BLTC Press Titles

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Leaves of Grass

Walt Whitman

My Man Jeeves

P. G. Wodehouse

Through the Looking Glass

Lewis Carroll

The Souls of Black Folk

W. E. B. DuBois

Journal of an exploring tour beyond the Rocky Mountains

by Samuel Parker


country, and important facts, than are to be found in any production furnished by the press. Having traveled over a greater extent of territory than any who had preceded, and with the express object of exploring the condition of the aboriginal population, this position can not be considered as assumed. Messrs. Lewis and Clarke passed the Rocky Mountains under a governmental appointment to explore the country, more than thirty years since, and their published travels carry with them the evidence of candor and intelligence, and contain much valuable information ; yet their opportunities beyond the mountains were somewhat limited. They passed over the great chain of mountains from the head waters of the Missouri between the 45° and 46° of north latitude, and came upon the head waters of the Cooscootske, and followed that river to its junction with the Lewis or Snake river, and then proceeded by water to the Pacific ocean at the mouth of Columbia river, wintered upon the south side of the bay, and early the following spring returned to the mountains by the same route which they pursued on their outward journey. All other persons who have published any history of their travels beyond the mountains, were persons engaged in the fur trade, and many of their observations upon different sections of the country are just, but they are deficient in statistical information, and their productions are mostly confined to personal adventures, anecdotes of battles with Blackfeet or Crow Indians, starvation, and hair-breadth escapes. Justice to the public requires fidelity in the historian and traveler. It is not our business to originate facts, but to record them. The license given to poets, or writers of romance, cannot be tolerated


here, and no flights of a lively imagination, or graphic powers in relating passing occurrences, can atone for impressions which are not in accordance with truth. While it was the leading object to become acquainted with the situation of the remote Indian tribes, and their disposition in regard to teachers of christianity, yet a careful attention was given to the geography of the country, its productions; the climate and seasons, animals, lakes, rivers, and smaller fountains ; forests and prairies, mountains and valleys, its, mineral and geological structure, and all the various aspects of its physical condition. The country here described is sui generis ; every thing is formed on a large scale. Its lofty and perpetual snow-topped mountains rising 20,000 feet or more, the trees of the forest, the wide extended prairies, plants of enormous growth, and the results of volcanic agency which you meet in almost every direction, render the whole an ever increasing scene of interest to the traveler ; and if any statements appear large, it is because the facts are so in themselves.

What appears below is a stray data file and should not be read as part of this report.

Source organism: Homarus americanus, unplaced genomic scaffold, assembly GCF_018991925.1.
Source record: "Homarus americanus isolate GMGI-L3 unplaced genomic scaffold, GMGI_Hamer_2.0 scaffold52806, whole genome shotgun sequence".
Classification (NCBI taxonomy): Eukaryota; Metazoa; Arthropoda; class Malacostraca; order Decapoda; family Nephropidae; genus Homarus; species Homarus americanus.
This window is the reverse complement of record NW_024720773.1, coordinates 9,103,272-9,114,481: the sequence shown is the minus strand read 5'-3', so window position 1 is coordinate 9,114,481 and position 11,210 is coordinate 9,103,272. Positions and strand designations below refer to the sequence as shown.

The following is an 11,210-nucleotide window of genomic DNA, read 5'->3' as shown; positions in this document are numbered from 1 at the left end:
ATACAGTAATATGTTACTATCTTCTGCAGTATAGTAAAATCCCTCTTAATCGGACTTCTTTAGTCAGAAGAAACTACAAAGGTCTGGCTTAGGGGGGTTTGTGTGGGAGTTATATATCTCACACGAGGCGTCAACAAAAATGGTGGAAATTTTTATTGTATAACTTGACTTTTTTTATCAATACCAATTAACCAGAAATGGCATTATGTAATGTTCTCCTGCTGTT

It has been an object in writing this volume to compress as much as possible the amount of information, instead of unnecessarily extending it, and the hope is indulged, that while these facts are perused, the desire may be awakened if it does not already exist, and if in existence, may be greatly increased, to benefit the original, the rightful owners, and, (with the exception of a few thousand fur traders scattered to every point of compass over this territory,) the sole occupants of this wide field of uncultivated nature.

The map which accompanies this work has been prepared with much labor and care; and though some minute


parts are omitted, it will be found to be far more accurate than any which has heretofore been published. In addition to surveys of my own, I have availed myself of those of gentlemen connected with the Hudson Bay Company, in parts which I did not visit, and am especially indebted to Vancouver and the labors of other explorers for much that I have delineated of the North-West coast of the Pacific ocean, and the Islands.

The accompanying engraving of the basaltic formation on the Columbia river, was taken for the purpose of explaining the geology, as mentioned on page two hundred and twenty-six, not, however, presenting the whole number of the different sections of basalt, amygdaloid, and breccia,, but a sufficient number to illustrate the subject.

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